Print version ISSN 0042-9686
Bull World Health Organ vol.80 n.4 Genebra Jan. 2002
Editor The observation by Feachem that health systems of poor countries are dysfunctional (1) is a sad truth. Due to fear and discrimination by health care workers, it is still difficult for people with HIV to be admitted to hospitals for the treatment of common ailments like injury, fever, pneumonia, diarrhoea, delivery, etc., even after nearly two decades of the HIV epidemic. That is not to say that health workers are neglecting people with HIV. It is ironic that health workers, afraid to take care of the relatively few known HIV-positive people, are in fact taking care of many more undiagnosed HIV sufferers without taking even basic safety precautions. Nurses, laboratory technicians and phlebotomists, who are exposed daily to hollow needle injections, as well as staff who clean the used instruments, are at greater risk of occupational HIV infection than other health care workers. But safety precautions, including the proper disposal and incineration of needles and the decontamination of used instruments, are not routinely taken to protect the vulnerable "lower staff".
Similarly, the recommended practice of using only sterilized or high-level disinfected gloves and instruments, during procedures with the potential for transmission of blood-borne infections, is not routinely followed in minor medical and dental procedures. These minor procedures are more common than major ones, but instead of collectively trying to make them safe and reduce unnecessary ones, surgeons perceive themselves to be at undue risk. They advise indiscriminate preoperative HIV testing without counselling or confidentiality. They also deny necessary surgery to those who test positive. In a central hospital of Nepal during the last 3 years, the proportion of HIV tests on admitted patients performed by the surgical department was almost two-thirds of the total performed. Examples of such behaviour do little for the declining morale among health workers and it is no wonder that discrimination against people with HIV continues amongst the public. Defeating HIV-related discrimination requires that health and social services be sensitive to discrimination and act against it (2).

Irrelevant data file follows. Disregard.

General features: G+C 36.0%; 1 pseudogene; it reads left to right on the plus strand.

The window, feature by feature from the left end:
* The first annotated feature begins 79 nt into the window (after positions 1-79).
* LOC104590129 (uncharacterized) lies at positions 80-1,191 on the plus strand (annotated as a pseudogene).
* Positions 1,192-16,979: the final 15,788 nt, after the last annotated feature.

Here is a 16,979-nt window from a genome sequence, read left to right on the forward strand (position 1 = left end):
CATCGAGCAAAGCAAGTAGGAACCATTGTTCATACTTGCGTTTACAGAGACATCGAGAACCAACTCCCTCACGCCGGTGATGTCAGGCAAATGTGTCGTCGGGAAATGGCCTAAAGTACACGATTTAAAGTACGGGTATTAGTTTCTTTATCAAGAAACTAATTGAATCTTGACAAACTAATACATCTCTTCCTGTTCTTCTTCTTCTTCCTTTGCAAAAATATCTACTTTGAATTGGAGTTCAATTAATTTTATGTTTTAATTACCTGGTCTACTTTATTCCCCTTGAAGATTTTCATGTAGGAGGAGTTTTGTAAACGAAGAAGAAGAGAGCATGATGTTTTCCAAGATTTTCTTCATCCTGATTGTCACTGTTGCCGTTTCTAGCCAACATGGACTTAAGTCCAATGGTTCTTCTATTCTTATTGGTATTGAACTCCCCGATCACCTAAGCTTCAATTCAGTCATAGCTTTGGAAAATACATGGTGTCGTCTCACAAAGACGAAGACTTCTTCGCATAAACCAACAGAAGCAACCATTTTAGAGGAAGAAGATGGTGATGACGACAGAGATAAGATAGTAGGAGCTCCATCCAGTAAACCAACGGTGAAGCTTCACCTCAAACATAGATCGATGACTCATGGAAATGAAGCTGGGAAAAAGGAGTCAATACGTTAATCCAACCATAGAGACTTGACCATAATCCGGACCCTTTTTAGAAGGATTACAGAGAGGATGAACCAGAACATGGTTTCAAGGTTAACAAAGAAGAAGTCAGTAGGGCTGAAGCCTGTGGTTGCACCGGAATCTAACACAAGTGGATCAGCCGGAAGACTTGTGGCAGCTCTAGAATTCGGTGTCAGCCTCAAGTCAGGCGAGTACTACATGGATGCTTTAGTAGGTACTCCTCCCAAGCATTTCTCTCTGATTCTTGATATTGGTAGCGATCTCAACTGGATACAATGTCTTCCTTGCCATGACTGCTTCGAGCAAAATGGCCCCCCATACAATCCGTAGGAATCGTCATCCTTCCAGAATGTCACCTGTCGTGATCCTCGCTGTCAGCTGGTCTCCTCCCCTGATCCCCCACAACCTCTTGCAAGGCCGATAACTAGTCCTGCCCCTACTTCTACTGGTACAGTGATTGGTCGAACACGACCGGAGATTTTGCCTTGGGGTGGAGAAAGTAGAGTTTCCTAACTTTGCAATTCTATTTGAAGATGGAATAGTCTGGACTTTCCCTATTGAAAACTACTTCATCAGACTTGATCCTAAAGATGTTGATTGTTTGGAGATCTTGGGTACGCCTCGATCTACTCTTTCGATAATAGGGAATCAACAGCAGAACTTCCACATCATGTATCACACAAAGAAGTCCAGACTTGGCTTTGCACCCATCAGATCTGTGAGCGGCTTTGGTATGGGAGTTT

The modes of HIV transmission have been well defined and precautions to prevent bloodborne infections can easily be taken without compromising care of HIV sufferers. Making arrangements for these simple precautions is surprisingly difficult in developing countries. One of the major hurdles in implementing the precautions is difficulty in communication, explanation and reinforcement of these issues to health workers and managers. I have focused on displaying posters outlining safety issues at the workplace as a continuous reminder to all workers concerned, but this may achieve only limited local impact. Regular implementation of basic safety procedures would allay fears of the health care workers and, in turn, accelerate health care access to people with HIV, a key priority of UNAIDS as highlighted by Piot & Seck (2). These two issues are interlinked. Unless international experts and organizations, especially WHO, come up with clear recommendations, the situation will not change in most developing countries. With increasing concern over the possible significant role of minor health procedures in the spread of HIV (3), the need of such international recommendations has become imperative.
Madhur Dev Bhattarai3
Conflicts of interest: none declared.
1. Feachem R. HAART the need for strategically focused investments. Bulletin of the World Health Organization, 2001;79:1152-3.
2. Piot P, Seck AMC. International response to the HIV/AIDS epidemic: planning for success. Bulletin of the World Health Organization, 2001;79:1106-12.
3. Drucker E, Alcabes PG, Marx PA. The injection century: massive unsterile injections and the emergence of human pathogens. Lancet 2001;358:1989-92.